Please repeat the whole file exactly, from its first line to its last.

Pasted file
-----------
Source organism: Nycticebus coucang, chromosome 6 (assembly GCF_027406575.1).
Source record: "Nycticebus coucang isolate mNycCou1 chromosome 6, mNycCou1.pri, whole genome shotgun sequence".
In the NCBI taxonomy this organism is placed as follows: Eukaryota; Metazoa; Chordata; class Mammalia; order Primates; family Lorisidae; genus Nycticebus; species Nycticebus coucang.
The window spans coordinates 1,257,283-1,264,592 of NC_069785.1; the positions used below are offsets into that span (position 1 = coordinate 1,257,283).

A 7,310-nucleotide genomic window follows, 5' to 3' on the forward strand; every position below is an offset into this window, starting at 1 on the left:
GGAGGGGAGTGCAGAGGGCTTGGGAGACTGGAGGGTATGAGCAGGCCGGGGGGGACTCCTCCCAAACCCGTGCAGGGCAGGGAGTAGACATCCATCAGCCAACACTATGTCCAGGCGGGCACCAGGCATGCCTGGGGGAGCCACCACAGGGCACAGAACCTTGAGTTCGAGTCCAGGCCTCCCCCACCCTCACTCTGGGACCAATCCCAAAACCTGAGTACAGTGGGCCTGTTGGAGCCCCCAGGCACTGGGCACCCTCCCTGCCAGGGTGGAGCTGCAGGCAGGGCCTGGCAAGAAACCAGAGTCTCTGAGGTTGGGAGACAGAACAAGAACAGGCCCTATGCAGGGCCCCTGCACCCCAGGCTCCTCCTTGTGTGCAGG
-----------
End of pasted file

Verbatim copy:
Source organism: Nycticebus coucang, chromosome 6 (assembly GCF_027406575.1).
Source record: "Nycticebus coucang isolate mNycCou1 chromosome 6, mNycCou1.pri, whole genome shotgun sequence".
In the NCBI taxonomy this organism is placed as follows: Eukaryota; Metazoa; Chordata; class Mammalia; order Primates; family Lorisidae; genus Nycticebus; species Nycticebus coucang.
The window spans coordinates 1,257,283-1,264,592 of NC_069785.1; the positions used below are offsets into that span (position 1 = coordinate 1,257,283).

A 7,310-nucleotide genomic window follows, 5' to 3' on the forward strand; every position below is an offset into this window, starting at 1 on the left:
GGAGGGGAGTGCAGAGGGCTTGGGAGACTGGAGGGTATGAGCAGGCCGGGGGGGACTCCTCCCAAACCCGTGCAGGGCAGGGAGTAGACATCCATCAGCCAACACTATGTCCAGGCGGGCACCAGGCATGCCTGGGGGAGCCACCACAGGGCACAGAACCTTGAGTTCGAGTCCAGGCCTCCCCCACCCTCACTCTGGGACCAATCCCAAAACCTGAGTACAGTGGGCCTGTTGGAGCCCCCAGGCACTGGGCACCCTCCCTGCCAGGGTGGAGCTGCAGGCAGGGCCTGGCAAGAAACCAGAGTCTCTGAGGTTGGGAGACAGAACAAGAACAGGCCCTATGCAGGGCCCCTGCACCCCAGGCTCCTCCTTGTGTGCAGG